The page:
Next year is the 30th anniversary of Ian Rankin’s Inspector Rebus, and the twenty-first book in the series. With Rather be the Devil about to be released, Rankin wrote about the origins of Rebus recently in The Guardian;
It sometimes seems that Rebus has taken on a life of his own, yet he was never intended to stick around for longer than that first book.
… it was only when Knots and Crosses was reviewed as a crime novel and shelved with other such stories in bookshops that I began to realise I had better start delving into the genre. I soon came to love crime fiction – for its rollercoaster plots, its memorable heroes and villains, and its knotty moral concerns. Here was a form that would allow me to write what I wanted to write, namely readable novels about the darker side of life in Scotland’s capital.
So it was that Rebus returned for a second instalment, and then a third. The books were well reviewed but didn’t make waves in terms of sales, and by the time I got to Black and Blue (number eight in the sequence) I was growing ever so slightly desperate. Writing had gone from being a hobby to my main source of income. My wife and I had two young sons and the younger had been diagnosed with severe special needs. I was angry and bewildered, suffering panic attacks and wondering if I was going to have to jack it all in and get a proper job.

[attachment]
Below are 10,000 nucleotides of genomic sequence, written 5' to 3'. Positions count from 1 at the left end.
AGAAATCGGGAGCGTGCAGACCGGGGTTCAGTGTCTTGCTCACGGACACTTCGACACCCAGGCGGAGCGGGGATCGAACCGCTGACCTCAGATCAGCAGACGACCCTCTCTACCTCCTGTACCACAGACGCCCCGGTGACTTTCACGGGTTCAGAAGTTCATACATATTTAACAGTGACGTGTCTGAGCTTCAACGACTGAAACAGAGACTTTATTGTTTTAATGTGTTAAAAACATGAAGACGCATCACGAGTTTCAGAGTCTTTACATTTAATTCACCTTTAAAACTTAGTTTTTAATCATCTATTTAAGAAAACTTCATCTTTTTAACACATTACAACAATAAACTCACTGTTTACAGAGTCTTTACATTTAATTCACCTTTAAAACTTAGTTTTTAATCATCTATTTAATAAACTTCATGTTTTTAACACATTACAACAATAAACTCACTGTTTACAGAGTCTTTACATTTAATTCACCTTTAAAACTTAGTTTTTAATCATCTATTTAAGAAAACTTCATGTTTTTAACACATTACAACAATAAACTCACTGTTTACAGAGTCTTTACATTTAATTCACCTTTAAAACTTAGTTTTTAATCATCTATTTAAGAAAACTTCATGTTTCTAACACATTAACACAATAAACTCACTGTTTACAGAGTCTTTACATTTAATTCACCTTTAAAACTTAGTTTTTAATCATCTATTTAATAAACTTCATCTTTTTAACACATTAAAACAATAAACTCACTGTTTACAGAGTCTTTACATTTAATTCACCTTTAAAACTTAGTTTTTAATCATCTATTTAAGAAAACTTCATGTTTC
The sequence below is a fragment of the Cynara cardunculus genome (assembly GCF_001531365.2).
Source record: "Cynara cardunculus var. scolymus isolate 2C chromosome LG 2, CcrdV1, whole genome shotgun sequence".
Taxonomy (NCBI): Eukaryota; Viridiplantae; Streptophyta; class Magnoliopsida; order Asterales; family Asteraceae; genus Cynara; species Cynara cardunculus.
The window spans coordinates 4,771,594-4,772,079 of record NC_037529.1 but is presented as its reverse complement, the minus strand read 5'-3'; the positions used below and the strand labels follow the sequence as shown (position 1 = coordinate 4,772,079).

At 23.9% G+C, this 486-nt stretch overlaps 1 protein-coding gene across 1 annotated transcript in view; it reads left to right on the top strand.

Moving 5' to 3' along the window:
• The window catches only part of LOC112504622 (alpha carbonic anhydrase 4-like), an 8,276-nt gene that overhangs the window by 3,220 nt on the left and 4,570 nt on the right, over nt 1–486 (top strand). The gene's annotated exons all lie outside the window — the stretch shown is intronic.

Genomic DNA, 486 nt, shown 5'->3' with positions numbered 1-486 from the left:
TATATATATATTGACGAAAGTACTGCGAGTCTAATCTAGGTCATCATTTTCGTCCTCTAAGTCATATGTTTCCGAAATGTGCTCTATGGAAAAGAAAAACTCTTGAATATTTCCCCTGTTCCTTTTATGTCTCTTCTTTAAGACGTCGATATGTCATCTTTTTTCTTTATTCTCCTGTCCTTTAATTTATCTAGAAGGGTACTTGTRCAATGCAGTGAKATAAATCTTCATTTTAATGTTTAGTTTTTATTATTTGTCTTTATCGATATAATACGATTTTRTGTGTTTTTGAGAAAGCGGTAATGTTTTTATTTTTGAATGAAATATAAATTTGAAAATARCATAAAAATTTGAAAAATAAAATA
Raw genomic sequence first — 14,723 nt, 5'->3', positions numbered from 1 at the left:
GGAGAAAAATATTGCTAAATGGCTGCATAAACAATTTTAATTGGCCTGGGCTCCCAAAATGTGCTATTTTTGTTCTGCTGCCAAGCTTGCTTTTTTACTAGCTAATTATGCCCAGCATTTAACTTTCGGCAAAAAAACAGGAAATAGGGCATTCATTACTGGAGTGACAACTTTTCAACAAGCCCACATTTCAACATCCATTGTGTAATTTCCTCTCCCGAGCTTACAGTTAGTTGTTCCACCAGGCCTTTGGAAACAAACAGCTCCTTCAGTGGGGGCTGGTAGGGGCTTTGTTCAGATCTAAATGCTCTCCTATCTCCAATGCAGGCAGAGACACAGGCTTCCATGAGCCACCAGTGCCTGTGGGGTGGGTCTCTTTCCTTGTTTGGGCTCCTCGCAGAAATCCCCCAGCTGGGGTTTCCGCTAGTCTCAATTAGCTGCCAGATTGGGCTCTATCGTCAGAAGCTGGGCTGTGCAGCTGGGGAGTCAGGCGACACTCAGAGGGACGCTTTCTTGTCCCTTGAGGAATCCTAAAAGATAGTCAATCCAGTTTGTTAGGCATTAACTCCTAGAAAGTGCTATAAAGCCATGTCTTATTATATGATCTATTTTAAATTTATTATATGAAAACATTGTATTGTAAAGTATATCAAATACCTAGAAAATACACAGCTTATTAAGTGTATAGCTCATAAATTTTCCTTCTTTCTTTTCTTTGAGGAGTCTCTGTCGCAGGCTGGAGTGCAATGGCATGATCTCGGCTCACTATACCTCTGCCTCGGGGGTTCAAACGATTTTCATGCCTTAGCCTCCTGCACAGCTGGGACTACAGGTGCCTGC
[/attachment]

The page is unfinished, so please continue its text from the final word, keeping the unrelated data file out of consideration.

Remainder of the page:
Instead, I channelled everything into Black and Blue. I had been reading a lot of James Ellroy, and it shows. I turned to his staccato style, and decided that, like him, I could people my world with real crimes, real villains and real mysteries. I had ended my apprenticeship and felt I knew the inside of John Rebus’s head, knew what made him tick. When the book was published in January 1997 one reviewer said he doubted he would read a better crime novel that year. In November, Black and Blue won the Gold Dagger award and went on to sell four times as many copies as any of my previous books. I felt I could relax a little, having proved to my publisher and myself that I knew what I was doing.
It’s worth noting that Rankin’s breakthrough novel was not only the eighth book in the Rebus series but his fifteenth published novel, and that Rather be the Devil will be his fortieth!
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